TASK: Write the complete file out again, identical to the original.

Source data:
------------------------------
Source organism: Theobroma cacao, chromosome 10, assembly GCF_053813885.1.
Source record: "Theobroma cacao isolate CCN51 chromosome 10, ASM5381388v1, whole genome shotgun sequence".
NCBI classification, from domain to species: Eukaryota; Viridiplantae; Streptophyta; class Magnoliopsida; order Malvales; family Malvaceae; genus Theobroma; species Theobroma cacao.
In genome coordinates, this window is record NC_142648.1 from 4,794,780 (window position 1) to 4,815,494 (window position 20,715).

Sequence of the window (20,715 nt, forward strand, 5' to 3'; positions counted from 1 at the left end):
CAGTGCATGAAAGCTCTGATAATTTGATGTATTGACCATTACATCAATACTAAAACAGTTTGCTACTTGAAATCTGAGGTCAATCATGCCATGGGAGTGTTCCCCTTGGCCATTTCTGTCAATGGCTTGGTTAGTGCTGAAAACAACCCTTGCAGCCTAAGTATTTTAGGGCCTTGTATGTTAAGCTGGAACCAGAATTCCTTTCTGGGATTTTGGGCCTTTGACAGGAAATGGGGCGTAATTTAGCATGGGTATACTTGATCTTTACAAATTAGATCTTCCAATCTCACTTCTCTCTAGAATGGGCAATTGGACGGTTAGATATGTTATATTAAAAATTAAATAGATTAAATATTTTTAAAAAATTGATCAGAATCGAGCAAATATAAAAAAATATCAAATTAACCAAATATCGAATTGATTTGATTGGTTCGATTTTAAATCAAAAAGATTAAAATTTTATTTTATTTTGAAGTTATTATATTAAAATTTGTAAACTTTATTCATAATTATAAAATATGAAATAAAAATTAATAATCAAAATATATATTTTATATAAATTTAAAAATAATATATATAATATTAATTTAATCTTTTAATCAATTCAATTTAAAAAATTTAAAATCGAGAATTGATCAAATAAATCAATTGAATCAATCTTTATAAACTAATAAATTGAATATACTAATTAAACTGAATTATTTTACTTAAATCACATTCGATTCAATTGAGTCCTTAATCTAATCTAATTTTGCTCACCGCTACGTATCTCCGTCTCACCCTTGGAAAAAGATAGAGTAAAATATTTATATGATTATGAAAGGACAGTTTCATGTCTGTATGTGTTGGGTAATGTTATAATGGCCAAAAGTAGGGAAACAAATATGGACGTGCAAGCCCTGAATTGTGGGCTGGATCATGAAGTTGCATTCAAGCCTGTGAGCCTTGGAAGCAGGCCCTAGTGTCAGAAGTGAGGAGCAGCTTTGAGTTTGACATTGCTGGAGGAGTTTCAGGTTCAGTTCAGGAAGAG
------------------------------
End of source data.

Source organism: Theobroma cacao, chromosome 10, assembly GCF_053813885.1.
Source record: "Theobroma cacao isolate CCN51 chromosome 10, ASM5381388v1, whole genome shotgun sequence".
NCBI classification, from domain to species: Eukaryota; Viridiplantae; Streptophyta; class Magnoliopsida; order Malvales; family Malvaceae; genus Theobroma; species Theobroma cacao.
In genome coordinates, this window is record NC_142648.1 from 4,794,780 (window position 1) to 4,815,494 (window position 20,715).

Sequence of the window (20,715 nt, forward strand, 5' to 3'; positions counted from 1 at the left end):
CAGTGCATGAAAGCTCTGATAATTTGATGTATTGACCATTACATCAATACTAAAACAGTTTGCTACTTGAAATCTGAGGTCAATCATGCCATGGGAGTGTTCCCCTTGGCCATTTCTGTCAATGGCTTGGTTAGTGCTGAAAACAACCCTTGCAGCCTAAGTATTTTAGGGCCTTGTATGTTAAGCTGGAACCAGAATTCCTTTCTGGGATTTTGGGCCTTTGACAGGAAATGGGGCGTAATTTAGCATGGGTATACTTGATCTTTACAAATTAGATCTTCCAATCTCACTTCTCTCTAGAATGGGCAATTGGACGGTTAGATATGTTATATTAAAAATTAAATAGATTAAATATTTTTAAAAAATTGATCAGAATCGAGCAAATATAAAAAAATATCAAATTAACCAAATATCGAATTGATTTGATTGGTTCGATTTTAAATCAAAAAGATTAAAATTTTATTTTATTTTGAAGTTATTATATTAAAATTTGTAAACTTTATTCATAATTATAAAATATGAAATAAAAATTAATAATCAAAATATATATTTTATATAAATTTAAAAATAATATATATAATATTAATTTAATCTTTTAATCAATTCAATTTAAAAAATTTAAAATCGAGAATTGATCAAATAAATCAATTGAATCAATCTTTATAAACTAATAAATTGAATATACTAATTAAACTGAATTATTTTACTTAAATCACATTCGATTCAATTGAGTCCTTAATCTAATCTAATTTTGCTCACCGCTACGTATCTCCGTCTCACCCTTGGAAAAAGATAGAGTAAAATATTTATATGATTATGAAAGGACAGTTTCATGTCTGTATGTGTTGGGTAATGTTATAATGGCCAAAAGTAGGGAAACAAATATGGACGTGCAAGCCCTGAATTGTGGGCTGGATCATGAAGTTGCATTCAAGCCTGTGAGCCTTGGAAGCAGGCCCTAGTGTCAGAAGTGAGGAGCAGCTTTGAGTTTGACATTGCTGGAGGAGTTTCAGGTTCAGTTCAGGAAGAG